Review: The Man Who Killed Don Quixote
- CANNES 2018: Terry Gilliam’s eagerly awaited take on the universe of the most famous of Miguel de Cervantes’ novels is shot through with his outrageous hallmarks
Simply everyone knows about the epic, bumpy road that was the development process behind this film, and so at the start of The Man Who Killed Don Quixote [+see also:
interview: Terry Gilliam
film profile], its director, Terry Gilliam, informs us via a notice that, at last, after more than two decades of waiting, we are about to enjoy his own personal approach to the most famous Spanish novel of all time, which sprang from the quill and the mind of Miguel de Cervantes Saavedra.
It would be worth asking Gilliam himself whether he has incorporated his own personal heartaches from the never-ending production of The Man Who Killed Don Quixote in the final product that the audience was able to watch as the closing film of the 71st Cannes Film Festival, given that its storyline, which unfolds during a movie shoot – the filming of a version of the novel Don Quixote – is steeped in nostalgia and jam-packed with criticisms of producers (neither the Russians nor the Chinese are spared), inconceivable plot twists and the odd biographical element. No less than the main character himself, played by US actor Adam Driver, is that filmmaker who witnesses how various elements – both real and imaginary, controllable and uncontrollable – prevent his film project from successfully coming to fruition.
The rest of the movie, featuring a screenplay by Gilliam and Tony Grisoni (who previously partnered up on Tideland [+see also:
film profile]), follows the epic adventures of the director, who discovers something that takes him back in time to his previous attempt to make the same film. His journey will lead him to meet a man who, much like Albert Serra in Honour of the Knights (Quixotic) [+see also:
film profile], he recruited from among the hoi polloi to step into the shoes of the ingenious nobleman (played here by Welsh thesp Jonathan Pryce, the star of the unforgettable Brazil, which also had a whiff of the quixotic about it) with genuine Manchegan realism. And from that point on, he will enter a frenetic, decidedly Gilliamesque downward spiral, in which reality will mingle with fiction, madness with intelligence, and frenzy with utter nonsense.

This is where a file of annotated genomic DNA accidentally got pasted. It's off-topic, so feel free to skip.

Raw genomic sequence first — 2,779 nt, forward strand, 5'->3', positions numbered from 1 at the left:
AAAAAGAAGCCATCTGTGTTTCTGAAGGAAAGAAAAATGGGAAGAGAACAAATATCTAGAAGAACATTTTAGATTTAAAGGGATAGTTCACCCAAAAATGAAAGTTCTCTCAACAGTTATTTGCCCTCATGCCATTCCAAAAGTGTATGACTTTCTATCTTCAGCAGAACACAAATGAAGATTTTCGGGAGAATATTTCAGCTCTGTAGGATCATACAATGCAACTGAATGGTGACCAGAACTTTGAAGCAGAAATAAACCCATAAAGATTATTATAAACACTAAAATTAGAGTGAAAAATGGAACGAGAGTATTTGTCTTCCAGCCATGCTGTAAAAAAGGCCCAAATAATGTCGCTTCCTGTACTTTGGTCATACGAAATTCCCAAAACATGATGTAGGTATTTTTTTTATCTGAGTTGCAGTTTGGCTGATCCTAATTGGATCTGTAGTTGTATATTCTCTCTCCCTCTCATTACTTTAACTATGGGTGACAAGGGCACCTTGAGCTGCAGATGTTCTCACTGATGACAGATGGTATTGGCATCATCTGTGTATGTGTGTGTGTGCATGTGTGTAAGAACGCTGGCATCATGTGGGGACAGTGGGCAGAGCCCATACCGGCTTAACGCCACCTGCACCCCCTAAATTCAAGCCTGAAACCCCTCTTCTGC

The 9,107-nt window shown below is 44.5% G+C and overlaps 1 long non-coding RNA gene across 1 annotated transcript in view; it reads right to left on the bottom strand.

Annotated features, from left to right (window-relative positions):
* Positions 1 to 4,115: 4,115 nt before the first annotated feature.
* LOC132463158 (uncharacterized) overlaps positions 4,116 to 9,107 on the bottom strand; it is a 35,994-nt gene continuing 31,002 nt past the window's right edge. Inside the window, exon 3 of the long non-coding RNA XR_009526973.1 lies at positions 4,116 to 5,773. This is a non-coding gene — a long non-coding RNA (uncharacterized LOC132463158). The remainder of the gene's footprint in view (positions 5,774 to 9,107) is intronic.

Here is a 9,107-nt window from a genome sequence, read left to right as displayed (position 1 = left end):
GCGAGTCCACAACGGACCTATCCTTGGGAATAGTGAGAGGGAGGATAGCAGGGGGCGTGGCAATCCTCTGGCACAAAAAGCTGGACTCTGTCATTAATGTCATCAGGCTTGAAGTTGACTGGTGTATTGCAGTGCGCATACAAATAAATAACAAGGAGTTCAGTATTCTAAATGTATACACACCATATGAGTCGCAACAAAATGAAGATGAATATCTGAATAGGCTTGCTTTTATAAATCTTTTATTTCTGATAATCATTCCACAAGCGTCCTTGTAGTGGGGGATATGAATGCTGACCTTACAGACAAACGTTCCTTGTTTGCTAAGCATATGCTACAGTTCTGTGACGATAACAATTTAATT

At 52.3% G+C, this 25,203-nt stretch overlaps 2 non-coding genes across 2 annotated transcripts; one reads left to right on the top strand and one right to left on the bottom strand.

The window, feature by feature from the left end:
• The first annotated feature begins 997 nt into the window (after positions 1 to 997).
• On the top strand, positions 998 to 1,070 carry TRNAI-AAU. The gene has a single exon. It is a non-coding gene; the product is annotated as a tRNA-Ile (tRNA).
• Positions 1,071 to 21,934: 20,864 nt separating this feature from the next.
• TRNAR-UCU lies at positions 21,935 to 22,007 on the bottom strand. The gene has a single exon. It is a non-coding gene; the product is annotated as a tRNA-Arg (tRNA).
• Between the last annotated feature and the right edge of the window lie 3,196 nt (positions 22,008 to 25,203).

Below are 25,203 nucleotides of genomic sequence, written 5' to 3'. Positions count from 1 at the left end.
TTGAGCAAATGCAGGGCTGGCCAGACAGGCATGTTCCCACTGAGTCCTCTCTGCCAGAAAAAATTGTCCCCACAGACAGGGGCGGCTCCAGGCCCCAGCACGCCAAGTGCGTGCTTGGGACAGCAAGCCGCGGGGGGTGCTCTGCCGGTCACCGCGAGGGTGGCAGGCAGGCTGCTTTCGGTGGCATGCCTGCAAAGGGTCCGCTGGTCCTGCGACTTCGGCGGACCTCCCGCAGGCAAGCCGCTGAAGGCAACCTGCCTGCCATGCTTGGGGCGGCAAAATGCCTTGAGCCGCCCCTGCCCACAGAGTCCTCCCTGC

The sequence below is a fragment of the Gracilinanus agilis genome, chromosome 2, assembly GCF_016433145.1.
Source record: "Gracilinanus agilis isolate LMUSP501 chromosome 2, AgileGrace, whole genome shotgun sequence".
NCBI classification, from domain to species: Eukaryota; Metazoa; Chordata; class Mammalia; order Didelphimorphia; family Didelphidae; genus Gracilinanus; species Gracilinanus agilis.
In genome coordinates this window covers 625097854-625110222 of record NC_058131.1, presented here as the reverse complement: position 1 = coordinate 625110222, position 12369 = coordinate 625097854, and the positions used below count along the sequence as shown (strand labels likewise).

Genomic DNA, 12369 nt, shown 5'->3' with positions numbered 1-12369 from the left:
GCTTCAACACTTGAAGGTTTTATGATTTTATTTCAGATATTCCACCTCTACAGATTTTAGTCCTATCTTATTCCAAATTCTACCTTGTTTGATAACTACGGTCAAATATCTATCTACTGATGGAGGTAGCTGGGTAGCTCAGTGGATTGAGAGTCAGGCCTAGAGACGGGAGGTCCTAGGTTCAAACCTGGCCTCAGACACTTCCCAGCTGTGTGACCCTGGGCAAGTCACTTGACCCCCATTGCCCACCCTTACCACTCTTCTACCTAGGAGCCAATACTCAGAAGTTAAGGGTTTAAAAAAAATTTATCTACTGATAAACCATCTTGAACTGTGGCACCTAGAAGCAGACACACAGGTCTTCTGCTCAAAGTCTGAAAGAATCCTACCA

Inconsistent but admittedly with its moments of fascination, and just as deranged and fanciful as all of the films by the director of The Imaginarium of Doctor Parnassus [+see also:
film profile], The Man Who Killed Don Quixote – a title that contains a massive, windmill-sized spoiler – will fascinate fans of the US director, and will bore or even irritate more dubious viewers with its Grand Guignol-like excesses, but it proves beyond a doubt that Gilliam, now 77 years old, is still in mischievous shape and is still crafting unique, entertaining, outlandish and inimitable universes.
At the end of the day, the film, which was shot on location in majestic historical and natural surroundings in Spain, Portugal and the Canary Islands, and which is dedicated to two actors who previously accepted the challenge of playing Don Quixote for Gilliam (John Hurt and Jean Rochefort), stands as an ode to the sheer impulsiveness that we need in order to live, create and, above all, make films. Terry Gilliam knows this only too well and gleefully demonstrates it in this festive, daring, reckless, bellicose and almost testamentary movie.
The Man Who Killed Don Quixote, which boasts a score composed by Roque Baños and cinematography by Nicola Pecorini, is a European production between Spain, Portugal, the UK and France, and was staged by Tornasol Films, Kinology, Entre Chien et Loup, Ukbar Filmes, El hombre que mató a Don Quijote AIE and Carisco Producciones AIE. Its international sales are being managed by French sales agent Kinology, and it will go on general release in Spain on 1 June, courtesy of Warner Bros.
(Translated from Spanish)
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